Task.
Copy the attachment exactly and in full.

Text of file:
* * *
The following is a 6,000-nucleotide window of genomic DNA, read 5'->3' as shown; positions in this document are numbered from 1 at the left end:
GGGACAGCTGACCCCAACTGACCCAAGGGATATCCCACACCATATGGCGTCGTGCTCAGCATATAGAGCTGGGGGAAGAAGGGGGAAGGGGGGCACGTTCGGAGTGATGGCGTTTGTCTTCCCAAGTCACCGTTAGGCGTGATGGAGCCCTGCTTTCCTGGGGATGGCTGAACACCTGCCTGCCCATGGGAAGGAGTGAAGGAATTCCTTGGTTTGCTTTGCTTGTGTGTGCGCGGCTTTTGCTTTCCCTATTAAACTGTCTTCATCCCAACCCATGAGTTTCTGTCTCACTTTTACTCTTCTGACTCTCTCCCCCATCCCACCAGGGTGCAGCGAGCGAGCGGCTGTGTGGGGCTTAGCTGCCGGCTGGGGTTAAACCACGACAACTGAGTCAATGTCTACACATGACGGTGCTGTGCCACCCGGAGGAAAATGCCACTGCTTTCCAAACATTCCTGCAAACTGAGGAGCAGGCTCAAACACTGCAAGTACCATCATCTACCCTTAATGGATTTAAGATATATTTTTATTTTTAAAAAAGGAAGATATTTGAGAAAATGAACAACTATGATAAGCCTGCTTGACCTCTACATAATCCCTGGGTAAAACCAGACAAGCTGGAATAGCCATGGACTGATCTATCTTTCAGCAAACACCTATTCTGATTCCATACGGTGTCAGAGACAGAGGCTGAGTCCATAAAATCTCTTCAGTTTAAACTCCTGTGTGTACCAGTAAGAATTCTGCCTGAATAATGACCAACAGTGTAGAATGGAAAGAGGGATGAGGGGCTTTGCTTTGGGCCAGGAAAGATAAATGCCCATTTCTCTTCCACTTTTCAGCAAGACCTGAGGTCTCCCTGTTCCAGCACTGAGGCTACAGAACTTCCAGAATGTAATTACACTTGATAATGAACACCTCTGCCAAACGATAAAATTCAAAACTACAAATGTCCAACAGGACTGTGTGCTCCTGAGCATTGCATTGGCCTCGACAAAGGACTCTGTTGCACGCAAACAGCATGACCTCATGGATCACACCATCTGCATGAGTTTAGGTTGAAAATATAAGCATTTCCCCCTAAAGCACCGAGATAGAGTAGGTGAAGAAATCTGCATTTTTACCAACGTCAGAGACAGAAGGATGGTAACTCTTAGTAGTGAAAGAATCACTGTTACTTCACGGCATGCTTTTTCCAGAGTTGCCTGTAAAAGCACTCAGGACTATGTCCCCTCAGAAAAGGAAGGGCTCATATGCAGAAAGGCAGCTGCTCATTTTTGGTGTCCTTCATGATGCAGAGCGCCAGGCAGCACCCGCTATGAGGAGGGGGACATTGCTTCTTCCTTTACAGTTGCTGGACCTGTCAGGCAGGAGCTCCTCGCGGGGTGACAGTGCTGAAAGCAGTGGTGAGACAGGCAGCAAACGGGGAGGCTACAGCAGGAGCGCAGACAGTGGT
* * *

The following is a 6,000-nucleotide window of genomic DNA, read 5'->3' as shown; positions in this document are numbered from 1 at the left end:
GGGACAGCTGACCCCAACTGACCCAAGGGATATCCCACACCATATGGCGTCGTGCTCAGCATATAGAGCTGGGGGAAGAAGGGGGAAGGGGGGCACGTTCGGAGTGATGGCGTTTGTCTTCCCAAGTCACCGTTAGGCGTGATGGAGCCCTGCTTTCCTGGGGATGGCTGAACACCTGCCTGCCCATGGGAAGGAGTGAAGGAATTCCTTGGTTTGCTTTGCTTGTGTGTGCGCGGCTTTTGCTTTCCCTATTAAACTGTCTTCATCCCAACCCATGAGTTTCTGTCTCACTTTTACTCTTCTGACTCTCTCCCCCATCCCACCAGGGTGCAGCGAGCGAGCGGCTGTGTGGGGCTTAGCTGCCGGCTGGGGTTAAACCACGACAACTGAGTCAATGTCTACACATGACGGTGCTGTGCCACCCGGAGGAAAATGCCACTGCTTTCCAAACATTCCTGCAAACTGAGGAGCAGGCTCAAACACTGCAAGTACCATCATCTACCCTTAATGGATTTAAGATATATTTTTATTTTTAAAAAAGGAAGATATTTGAGAAAATGAACAACTATGATAAGCCTGCTTGACCTCTACATAATCCCTGGGTAAAACCAGACAAGCTGGAATAGCCATGGACTGATCTATCTTTCAGCAAACACCTATTCTGATTCCATACGGTGTCAGAGACAGAGGCTGAGTCCATAAAATCTCTTCAGTTTAAACTCCTGTGTGTACCAGTAAGAATTCTGCCTGAATAATGACCAACAGTGTAGAATGGAAAGAGGGATGAGGGGCTTTGCTTTGGGCCAGGAAAGATAAATGCCCATTTCTCTTCCACTTTTCAGCAAGACCTGAGGTCTCCCTGTTCCAGCACTGAGGCTACAGAACTTCCAGAATGTAATTACACTTGATAATGAACACCTCTGCCAAACGATAAAATTCAAAACTACAAATGTCCAACAGGACTGTGTGCTCCTGAGCATTGCATTGGCCTCGACAAAGGACTCTGTTGCACGCAAACAGCATGACCTCATGGATCACACCATCTGCATGAGTTTAGGTTGAAAATATAAGCATTTCCCCCTAAAGCACCGAGATAGAGTAGGTGAAGAAATCTGCATTTTTACCAACGTCAGAGACAGAAGGATGGTAACTCTTAGTAGTGAAAGAATCACTGTTACTTCACGGCATGCTTTTTCCAGAGTTGCCTGTAAAAGCACTCAGGACTATGTCCCCTCAGAAAAGGAAGGGCTCATATGCAGAAAGGCAGCTGCTCATTTTTGGTGTCCTTCATGATGCAGAGCGCCAGGCAGCACCCGCTATGAGGAGGGGGACATTGCTTCTTCCTTTACAGTTGCTGGACCTGTCAGGCAGGAGCTCCTCGCGGGGTGACAGTGCTGAAAGCAGTGGTGAGACAGGCAGCAAACGGGGAGGCTACAGCAGGAGCGCAGACAGTGGT